So while it’s great to take time to love on yourself before inviting in romance, it’s also helpful to start practicing more deep, genuine gratitude with a partner you have now. We can all start with implementing this research into our self love practice and in our love of others by expressing a word of gratitude or showing gratitude daily.

With kindness,

Dr. J

*Folks with anxious attachment style may feel unworthy, unsure of their attachment person loving or caring for them, and need reassurance.

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Shame Sheets

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Dear soft hearted dear ones,

What happens when shame arises while you’re making love or when you’re masturbating? You may have acceptance or even pride over who you are and what you need sexually, and still have shame in the sheets (or wherever you do you).

It’s understandable that old narratives arise from time to time. It doesn’t necessarily mean we haven’t done enough healing work. It may be an intrusive thought. It may be a nudge from the inner critic or a wounded part of us. Or the shame may be deep and intergenerational, racist programming.

Programming can be from society’s racism and oppression (“Fearing the Black Body: The Racial Origins of Fat Phobia” by Sabrina Strings). These old stories might be from homophobia. Perhaps the shame is rooted in transphobia. Or the shame may be from hurtful things people said or scary or hurtful things people did. Shame in your sexual experience is not a life sentence and at the same time it makes sense that it can arise from time to time given all this programming.

So how do we reprogram? There’s a lot to this answer that I’m going to briefly summarize. When shame arises we can try to be compassionate with ourselves (I’m always saying easier said than done, but hang in there with me on this one). We can even be compassionate with difficulty finding self compassion in the first place. It may also help to talk with a trusted person. For example, if you have a lower sexual interest or drive than one of your partners, is there someone safe you can share this with so you’re not holding it alone? If you feel so insecure about a part of your body can you tell someone safe? Is there something you need so you can feel more freedom or presence while experiencing sex?

It’s also so important to get ourselves the healing we’d want for a loved one experiencing the same shame or trauma in the bedroom. It can be helpful to imagine talking with ourselves when we were an adolescent. If you imagine teen you coming to safe parent you with the same issue (for example, “I feel ashamed when I think of the same gender when I masturbate”), what would we tell them? Hopefully we wouldn’t shame our teen self for these shame feelings. Hopefully we would tell them we totally understand their suffering and that you aren’t going to abandon them in this shame. You may even introduce them to a healer or therapist who they can talk with more about this suffering.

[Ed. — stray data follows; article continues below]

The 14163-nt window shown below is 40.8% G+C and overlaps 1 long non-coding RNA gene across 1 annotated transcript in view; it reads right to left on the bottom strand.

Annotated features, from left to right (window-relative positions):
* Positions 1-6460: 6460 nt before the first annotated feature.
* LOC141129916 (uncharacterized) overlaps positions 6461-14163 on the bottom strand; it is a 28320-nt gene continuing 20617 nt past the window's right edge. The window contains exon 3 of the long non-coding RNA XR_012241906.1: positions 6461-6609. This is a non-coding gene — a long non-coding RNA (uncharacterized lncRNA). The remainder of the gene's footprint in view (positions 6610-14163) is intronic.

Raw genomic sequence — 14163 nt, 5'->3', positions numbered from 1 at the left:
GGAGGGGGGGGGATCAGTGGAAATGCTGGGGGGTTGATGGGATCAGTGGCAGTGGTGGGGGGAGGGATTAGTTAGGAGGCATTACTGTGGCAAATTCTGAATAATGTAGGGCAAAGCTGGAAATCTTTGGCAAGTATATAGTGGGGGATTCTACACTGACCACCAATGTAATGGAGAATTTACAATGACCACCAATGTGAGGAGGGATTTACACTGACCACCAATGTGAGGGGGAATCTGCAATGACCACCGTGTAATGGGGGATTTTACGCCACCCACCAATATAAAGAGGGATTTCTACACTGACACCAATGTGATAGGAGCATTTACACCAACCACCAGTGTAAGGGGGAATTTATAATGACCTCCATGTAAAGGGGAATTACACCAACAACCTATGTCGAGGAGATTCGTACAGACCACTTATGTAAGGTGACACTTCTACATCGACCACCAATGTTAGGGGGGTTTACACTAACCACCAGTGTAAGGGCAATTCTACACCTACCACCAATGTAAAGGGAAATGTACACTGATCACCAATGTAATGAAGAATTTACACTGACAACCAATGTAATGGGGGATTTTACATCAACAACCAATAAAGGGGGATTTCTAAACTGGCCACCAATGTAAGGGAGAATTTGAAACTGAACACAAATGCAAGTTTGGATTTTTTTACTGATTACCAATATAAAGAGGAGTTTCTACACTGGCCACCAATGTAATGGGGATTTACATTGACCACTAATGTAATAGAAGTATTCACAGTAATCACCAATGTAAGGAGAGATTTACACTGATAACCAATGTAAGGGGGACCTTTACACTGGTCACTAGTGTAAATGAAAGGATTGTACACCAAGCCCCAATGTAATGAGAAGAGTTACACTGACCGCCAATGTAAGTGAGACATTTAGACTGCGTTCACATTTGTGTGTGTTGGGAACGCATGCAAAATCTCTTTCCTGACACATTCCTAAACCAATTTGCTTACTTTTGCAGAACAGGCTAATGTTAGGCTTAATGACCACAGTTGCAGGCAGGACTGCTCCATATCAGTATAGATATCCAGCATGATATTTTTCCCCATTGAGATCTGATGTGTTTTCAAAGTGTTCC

What’s the difference from how you’d talk to your teen self from your present self today? Wishing you compassion and healing in sex and otherwise.

With kindness,

Dr. J

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Too Sensitive?

How to Embrace Your Sensitive Superpower and Stop Feeling Overwhelmed -  Tiny Buddha

Dear soft hearted loved ones,

You may have been called too sensitive or someone may have made fun of your sensitivity. You may have old stories around being “too sensitive” or wishing things didn’t impact you the way they do. If you’re deeply impacted by things or people, it’s okay.

It can also be helpful to look at the context. If someone is saying you’re too sensitive, too emotional, or judging your big feelings, perhaps it is their projection or wish to be so in tune with their emotions, or perhaps that’s simply their evaluation. If your inner critic is who is calling you too sensitive, let’s talk about that or check out one of the previous blogs on the seven inner critic types.

At one point in time being “too sensitive” or aligned with what was occurring was a survival or admired skill. For example, people who bleed monthly were so in tune with the Earth and moon that our calendars were 13 months long with 28 days each (28 days to reflect the blood cycle and 28 days to reflect the moon). We actually are sensitive to things like mercury being in retrograde right now or that coworker’s slights. That’s okay. In fact, I believe being sensitive can be our strength. Sensitivity to what is said and done can be productive and may simply mean the person is attuned to what is going on around them.